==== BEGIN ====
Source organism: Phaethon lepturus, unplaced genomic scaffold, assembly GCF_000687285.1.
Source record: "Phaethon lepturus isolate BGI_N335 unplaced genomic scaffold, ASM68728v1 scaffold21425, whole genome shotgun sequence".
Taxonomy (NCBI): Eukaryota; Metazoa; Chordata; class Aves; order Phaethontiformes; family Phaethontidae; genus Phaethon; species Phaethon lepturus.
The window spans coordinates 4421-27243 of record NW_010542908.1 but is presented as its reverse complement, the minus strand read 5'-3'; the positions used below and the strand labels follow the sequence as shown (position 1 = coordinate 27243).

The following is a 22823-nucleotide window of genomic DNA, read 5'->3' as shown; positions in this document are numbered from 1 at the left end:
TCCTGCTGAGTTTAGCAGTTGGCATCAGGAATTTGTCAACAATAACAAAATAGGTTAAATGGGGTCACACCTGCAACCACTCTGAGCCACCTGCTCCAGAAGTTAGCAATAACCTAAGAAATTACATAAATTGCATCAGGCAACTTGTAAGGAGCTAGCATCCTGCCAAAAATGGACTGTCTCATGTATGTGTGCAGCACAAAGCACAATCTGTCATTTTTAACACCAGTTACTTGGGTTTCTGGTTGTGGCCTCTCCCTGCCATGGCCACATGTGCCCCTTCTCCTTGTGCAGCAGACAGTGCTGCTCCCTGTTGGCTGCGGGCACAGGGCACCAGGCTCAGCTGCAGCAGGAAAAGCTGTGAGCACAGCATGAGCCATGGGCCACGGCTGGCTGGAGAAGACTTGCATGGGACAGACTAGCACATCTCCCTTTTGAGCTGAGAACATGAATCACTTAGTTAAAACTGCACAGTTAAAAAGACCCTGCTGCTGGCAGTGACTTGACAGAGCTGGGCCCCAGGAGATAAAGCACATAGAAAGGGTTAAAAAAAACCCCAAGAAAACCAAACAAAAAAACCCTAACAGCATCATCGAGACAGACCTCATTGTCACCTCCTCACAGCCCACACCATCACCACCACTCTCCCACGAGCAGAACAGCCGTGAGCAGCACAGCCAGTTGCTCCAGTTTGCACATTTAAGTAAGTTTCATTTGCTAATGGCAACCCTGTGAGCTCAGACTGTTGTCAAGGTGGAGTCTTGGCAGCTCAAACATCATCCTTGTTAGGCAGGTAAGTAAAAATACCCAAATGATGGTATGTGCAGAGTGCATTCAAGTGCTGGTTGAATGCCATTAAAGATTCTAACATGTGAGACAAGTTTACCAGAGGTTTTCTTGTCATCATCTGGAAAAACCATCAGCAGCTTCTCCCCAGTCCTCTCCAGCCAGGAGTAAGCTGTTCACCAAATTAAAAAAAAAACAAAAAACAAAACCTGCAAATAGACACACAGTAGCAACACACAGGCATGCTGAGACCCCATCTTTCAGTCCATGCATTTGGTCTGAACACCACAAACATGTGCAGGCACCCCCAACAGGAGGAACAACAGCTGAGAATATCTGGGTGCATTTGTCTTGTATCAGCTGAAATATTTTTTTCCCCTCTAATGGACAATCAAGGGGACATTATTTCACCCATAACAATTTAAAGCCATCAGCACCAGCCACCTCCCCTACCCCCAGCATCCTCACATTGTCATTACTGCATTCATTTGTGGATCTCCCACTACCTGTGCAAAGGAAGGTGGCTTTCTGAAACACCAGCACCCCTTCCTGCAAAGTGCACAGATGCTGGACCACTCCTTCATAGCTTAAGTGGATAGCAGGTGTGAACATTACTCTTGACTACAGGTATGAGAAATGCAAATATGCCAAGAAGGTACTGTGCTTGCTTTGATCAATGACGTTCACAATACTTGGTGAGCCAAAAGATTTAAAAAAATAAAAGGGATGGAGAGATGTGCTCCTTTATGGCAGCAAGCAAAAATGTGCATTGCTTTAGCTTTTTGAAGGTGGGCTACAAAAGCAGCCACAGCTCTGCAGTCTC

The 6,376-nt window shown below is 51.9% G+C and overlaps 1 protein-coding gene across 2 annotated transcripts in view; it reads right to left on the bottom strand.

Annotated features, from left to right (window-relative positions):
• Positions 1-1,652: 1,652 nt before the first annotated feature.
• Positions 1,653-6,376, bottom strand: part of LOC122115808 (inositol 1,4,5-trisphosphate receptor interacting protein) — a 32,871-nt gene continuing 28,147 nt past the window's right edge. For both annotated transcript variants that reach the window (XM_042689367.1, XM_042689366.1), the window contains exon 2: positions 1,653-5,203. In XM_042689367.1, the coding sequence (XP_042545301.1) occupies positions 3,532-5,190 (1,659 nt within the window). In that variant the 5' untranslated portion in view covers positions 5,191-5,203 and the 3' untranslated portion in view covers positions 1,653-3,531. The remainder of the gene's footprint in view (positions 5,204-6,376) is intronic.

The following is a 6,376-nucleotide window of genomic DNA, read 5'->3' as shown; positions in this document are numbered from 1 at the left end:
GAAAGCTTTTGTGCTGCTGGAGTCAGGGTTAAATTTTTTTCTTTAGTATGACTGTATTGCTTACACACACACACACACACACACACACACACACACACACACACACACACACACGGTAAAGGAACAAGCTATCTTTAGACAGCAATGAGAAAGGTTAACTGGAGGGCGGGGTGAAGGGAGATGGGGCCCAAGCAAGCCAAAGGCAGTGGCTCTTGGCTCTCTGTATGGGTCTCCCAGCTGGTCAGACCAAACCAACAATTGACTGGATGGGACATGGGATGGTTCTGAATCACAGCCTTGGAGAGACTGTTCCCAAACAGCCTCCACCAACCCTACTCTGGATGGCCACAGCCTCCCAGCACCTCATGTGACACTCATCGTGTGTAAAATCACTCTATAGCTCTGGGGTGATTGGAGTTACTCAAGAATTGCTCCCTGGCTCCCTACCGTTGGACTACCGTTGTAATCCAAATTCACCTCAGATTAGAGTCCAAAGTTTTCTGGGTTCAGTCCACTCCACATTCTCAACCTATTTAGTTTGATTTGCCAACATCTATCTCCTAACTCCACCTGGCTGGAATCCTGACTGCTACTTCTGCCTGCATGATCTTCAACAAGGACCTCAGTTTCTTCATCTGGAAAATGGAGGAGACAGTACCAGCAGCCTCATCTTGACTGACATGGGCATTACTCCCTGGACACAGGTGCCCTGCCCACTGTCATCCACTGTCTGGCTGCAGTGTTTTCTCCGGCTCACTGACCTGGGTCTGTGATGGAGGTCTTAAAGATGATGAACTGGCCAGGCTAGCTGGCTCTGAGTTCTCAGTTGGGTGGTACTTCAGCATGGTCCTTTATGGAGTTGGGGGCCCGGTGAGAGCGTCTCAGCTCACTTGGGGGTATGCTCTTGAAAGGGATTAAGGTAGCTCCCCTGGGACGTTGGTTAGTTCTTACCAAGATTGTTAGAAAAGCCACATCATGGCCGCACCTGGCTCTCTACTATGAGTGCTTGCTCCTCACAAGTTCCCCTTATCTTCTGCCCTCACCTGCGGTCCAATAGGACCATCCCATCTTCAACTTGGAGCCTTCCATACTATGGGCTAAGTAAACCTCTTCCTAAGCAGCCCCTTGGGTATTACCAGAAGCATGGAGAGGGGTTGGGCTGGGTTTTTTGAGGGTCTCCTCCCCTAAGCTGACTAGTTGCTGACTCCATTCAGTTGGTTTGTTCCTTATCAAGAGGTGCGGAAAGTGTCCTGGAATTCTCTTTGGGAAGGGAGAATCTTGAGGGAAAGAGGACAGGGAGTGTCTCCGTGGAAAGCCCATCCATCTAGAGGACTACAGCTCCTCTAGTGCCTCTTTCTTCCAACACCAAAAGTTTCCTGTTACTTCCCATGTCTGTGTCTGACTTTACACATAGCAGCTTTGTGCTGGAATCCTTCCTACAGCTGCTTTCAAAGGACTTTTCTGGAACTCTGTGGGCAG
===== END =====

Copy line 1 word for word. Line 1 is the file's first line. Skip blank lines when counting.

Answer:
Source organism: Phaethon lepturus, unplaced genomic scaffold, assembly GCF_000687285.1.